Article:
How a Business Continuity Plan Can Help Protect Your Firm
If some of the more popular buzzwords of the past two years were "flexible work" and "hybrid business", 2022's might be more along the lines of consistency and continuity.
A cyber attack happened once every eight minutes in Australia in 2020-21, compared with once every 10 minutes in the previous financial year. No sector in the economy was immune, according to reports made to the Australian Cyber Security Centre, but because these are only reported breaches, the real rate is much higher.
The centre listed key trends as:
Increasingly, cybercriminals are directly targeting top executives through direct emails with threats and ransom demands, or accessing their inboxes, files, and computers to extort or blackmail them.
The total cost of a data breach is getting heftier. It was $2.82M in Australia last year, up from $2.15M the year before, says IBM.
How up-to-date are your company’s directors and officers about digital security to give you confidence policies and processes will minimise the risks associated with a data breach?
As a result of these breaches, company directors and officers are facing greater regulatory oversight to disclose cyber security issues. They must ensure they have appropriate cyber security measures in place to protect their company’s digital assets. Failing to do so when a data breach occurs risks shareholder derivative action or a shareholder suit against D&Os for breaching their fiduciary duty.
The Federal Government released its Ransomware Action Plan last October, which introduces a criminal offence for cyber extortion – here’s a link to federal laws that cyber criminals face. However, under the plan, the government will mandate that companies with a $10M-plus turnover report ransomware incidents, and has indicated it will increase regulatory oversight, according to law firm Corrs Chambers Westgarth. Paying a ransom may be a criminal offence, and even though there are defences, there’s a lot of uncertainty.
As well, the government has set up a new Australian Federal Police-led multi-agency taskforce ‘Operation Orcus’ operation to target ransomware attacks linked to organised crime groups operating here and overseas. The Federal Department of Home Affairs has also set up the Cyber and Infrastructure Security Centre to actively deal with regulatory moves and partnerships to protect our nation’s critical infrastructure. You can find a comprehensive register of those asset classes here, plus obligations for responsible entity holders or direct interest holders.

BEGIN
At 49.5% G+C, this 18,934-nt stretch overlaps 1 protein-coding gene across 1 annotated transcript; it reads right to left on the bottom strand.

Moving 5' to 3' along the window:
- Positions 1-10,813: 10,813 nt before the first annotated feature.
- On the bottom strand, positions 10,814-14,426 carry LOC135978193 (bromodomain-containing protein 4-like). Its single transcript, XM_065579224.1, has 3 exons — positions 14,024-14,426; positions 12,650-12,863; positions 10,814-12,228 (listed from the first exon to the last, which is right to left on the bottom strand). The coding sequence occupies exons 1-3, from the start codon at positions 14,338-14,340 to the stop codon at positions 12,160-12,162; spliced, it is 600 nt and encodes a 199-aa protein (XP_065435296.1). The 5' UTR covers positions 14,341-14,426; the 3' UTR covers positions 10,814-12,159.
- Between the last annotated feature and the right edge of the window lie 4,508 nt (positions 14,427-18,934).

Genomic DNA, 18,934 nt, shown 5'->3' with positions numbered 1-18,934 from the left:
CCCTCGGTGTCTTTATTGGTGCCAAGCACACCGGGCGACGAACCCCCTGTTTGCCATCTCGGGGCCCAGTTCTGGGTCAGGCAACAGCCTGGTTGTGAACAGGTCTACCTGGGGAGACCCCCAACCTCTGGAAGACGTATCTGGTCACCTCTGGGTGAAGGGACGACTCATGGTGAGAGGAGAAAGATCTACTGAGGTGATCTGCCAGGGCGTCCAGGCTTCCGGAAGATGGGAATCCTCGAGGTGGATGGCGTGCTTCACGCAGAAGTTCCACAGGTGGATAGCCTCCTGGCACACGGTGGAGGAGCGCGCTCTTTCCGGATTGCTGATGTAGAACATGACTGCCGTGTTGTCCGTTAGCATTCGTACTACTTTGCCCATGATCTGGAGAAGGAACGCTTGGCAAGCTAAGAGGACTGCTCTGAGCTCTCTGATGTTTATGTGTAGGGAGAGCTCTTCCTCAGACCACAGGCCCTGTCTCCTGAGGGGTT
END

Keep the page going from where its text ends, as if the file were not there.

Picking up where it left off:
The government’s Cyber Security Industry Advisory Committee has issued Locked Out: Tackling Australia’s ransomware threat, which advises businesses to:
That presumes a high level of cyber expertise and risk management at board and officers’ fingertips.
For D&Os, managing cyber risks is a core governance issue that comes under a duty of care and diligence, Section 180(1) of the Corporations Act, according to professional services consultancy PwC. However, there haven’t been any significant Australia cases or regulatory prosecutions of D&Os concerning ransomware attacks or preparedness … yet.
Boards should be actively engaged in managing cyber risks, and can look to ASIC for cyber guidance. They cover 11 good practices, including:
It’s worth pointing out that businesses should have appropriate contracts and processes in place to make sure their suppliers, service providers and sub-contractors also meet cyber security requirements.
Don’t overlook cyber insurance
You might assume your existing directors’ and officers’ liability insurance should cover you for cyber risks, but please check with us for peace of mind. For example, the D&O policy may or may not include:
Cyber risk or cyber liability insurance can cover costs, liabilities and losses resulting from a cyber incident in your company. But generally, cyber liability insurance won’t cover all of the costs you incur, such as salary costs for your staff, uninsurable fines, or damage to property other than computer hardware.
While the good news is you can minimise your cyber security risk profile with the above strategies and tailored insurance. Our advice is that premiums will rise in the next two years. The more you tighten your internal processes to manage your cyber risks, the stronger your application will be for a new policy or a renewal to earn you more favourable terms.
Article supplied by OneAffiniti
Photo by FLY:D on Unsplash